physically measured BP
indicators, a higher prevalence
of diagnosed hypertension is
reported.
16
Overarching Recommendations
1. Build healthy public policy
2.
3.
4.
5.
6.
7.
Re-orient/redesign the health services delivery
system
Build partnerships to create supportive
environments and evolve the healthcare system
Strengthen community action
Develop personal skills for better selfmanagement
Improve decision support
Optimize information systems
17
Research Recommendations
A foundational role for research is integrated into the 7 core
recommendations
1. The role for independent research is recognized
2. An increasingly and potentially dominant role for strategic
team-based research is recognized.
3. Multiple critical research gaps identified in an ad-hoc
assessment
4. Development of a Comprehensive Research Strategy is
recommended with CIHR research pillars (biomedical, clinical,
health services and population)
5. Develop/support networks of researchers and collaborations to
identify and address specific gaps and research opportunities
18
Progress and Actions to Support Framework
Operationalization
 HSFC/CIHR Chair in Hypertension Prevention
and Control (Dr. Norm Campbell)
 Priority to advance policies to improve
healthy eating environment
 Established intersectoral leadership
committee, the Hypertension Advisory
Committee, to support implementation of
the Framework recommendations.
 National government and non-governmental
organizational support and endorsement
 Identify where they fit in the Framework and
what actions can be taken to contribute to
the vision, goals and implementation of
prioritized recommendations
 Sign onto the statement of support
Priority Recommendations
Build Healthy Public Policy
 Develop one comprehensive multi-sector strategy
whose goal is for people in Canada to meet the
nationally recommended benchmarks for physical
activity, smoke free environments and diet (including
the recommended dietary reference intakes for
nutrients, especially sodium).
 Recognizes the need for an all of government
approach
20
Policy opportunities (1)
 Setting targets and timelines for reducing
sodium, saturated and trans fatty acids,
and free sugars in processed foods with
close government monitoring and
oversight.
 Restricting unhealthy food and beverage
marketing to children
 Implementing healthy food procurement
policies.
 Implementing clear transparent conflict of
interest guidelines to ensure public health
food policies are free of commercial bias.
Policy Opportunities (2)
 Mandated clear easy to understand food package




labeling with health implications.
Taxing foods that have added sodium, saturated and
trans fatty acids, and free sugars to recuperate
health and other societal costs.
Reducing the cost and increasing the availability of
healthy food.
Defining ‘unhealthy’ foods.
Monitoring and evaluation of the health of our food
environment.
Priority Recommendations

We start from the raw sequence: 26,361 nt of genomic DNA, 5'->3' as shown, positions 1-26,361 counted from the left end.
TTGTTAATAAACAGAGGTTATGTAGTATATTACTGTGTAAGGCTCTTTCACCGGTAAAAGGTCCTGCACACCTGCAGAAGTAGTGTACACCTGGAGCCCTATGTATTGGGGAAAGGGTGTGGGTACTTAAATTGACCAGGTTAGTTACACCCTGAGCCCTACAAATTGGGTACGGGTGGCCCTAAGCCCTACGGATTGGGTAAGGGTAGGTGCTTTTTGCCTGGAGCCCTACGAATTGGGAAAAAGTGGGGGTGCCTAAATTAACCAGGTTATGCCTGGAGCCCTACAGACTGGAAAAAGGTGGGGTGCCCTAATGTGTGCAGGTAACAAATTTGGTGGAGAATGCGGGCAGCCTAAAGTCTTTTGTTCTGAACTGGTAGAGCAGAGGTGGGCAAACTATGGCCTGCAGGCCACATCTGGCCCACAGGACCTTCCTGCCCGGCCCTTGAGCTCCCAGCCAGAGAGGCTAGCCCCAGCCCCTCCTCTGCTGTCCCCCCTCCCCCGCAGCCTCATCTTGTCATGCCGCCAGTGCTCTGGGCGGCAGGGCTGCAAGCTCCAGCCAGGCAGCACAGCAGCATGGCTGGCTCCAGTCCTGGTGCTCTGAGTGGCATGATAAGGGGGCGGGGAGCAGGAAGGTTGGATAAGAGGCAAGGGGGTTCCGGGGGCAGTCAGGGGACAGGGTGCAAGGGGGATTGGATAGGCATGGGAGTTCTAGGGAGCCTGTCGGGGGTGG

Build partnerships to create supportive environments and
evolve the healthcare system
 Expand and maintain the partnerships whose
contributions have been integral to the current Canadian
successes in lowering and controlling hypertension.
 Build new partnerships to better integrate disease
management with population health promotion
 Engage all levels of government, health organizations
and healthcare professionals, non-government
organizations, academics, relevant institutions and
corporations/businesses.
23
Past Hypertension Strategies
 Chockalingam A, Campbell NRC, Ruddy T, Taylor G,
Stewart P. National High Blood Pressure Prevention and
Control Strategy. Can J Cardiol. 2000:16:1087-1093.
 Federal Provincial Advisory Committee (E MacLeod, H
Colburn, D MacLean, G Sinclair) The Prevention and
Control of High Blood Pressure 1983. Health and
Welfare Canada 1986.
24
Supporting Publications
 A framework for discussion on how to improve prevention,
management and control of hypertension in Canada. Can J
Cardiol. 2012;28:262-69.
 The 2013 Canadian Hypertension Education Program
Recommendations for Blood Pressure Measurement,
Diagnosis, Assessment of Risk, Prevention, and Treatment of
Hypertension. Can J Cardiol. 2013;29:528-542.
 The Canadian effort to prevent and control hypertension: Can
other countries adopt Canadian strategies? Curr Opin Cardiol.
2010;25:366–372.
 Hypertension: Are you and your patients up to date? Can J
Cardiol. 2010;26:261-4.
Supporting Publications Cont’d

Hypertension Prevention and Control in Canada. J Am Soc Hypertens
(JASH). 2008;2:97-105

CHEP – A Unique Canadian Knowledge Translation Program. Can J
Cardiol.2007;23:551-555

Canada Chair in Hypertension Prevention and Control. A pilot project.
Can J Cardiol 2007;23:557-565
 The Outcomes Research Task Force, Canadian Hypertension Education
Program. Can J Cardiol. 2006; 22:556-558
 Implementation of Recommendations on Hypertension: The Canadian
Hypertension Education Program. Can J Cardiol. 2006; 22: 595-598.
Questions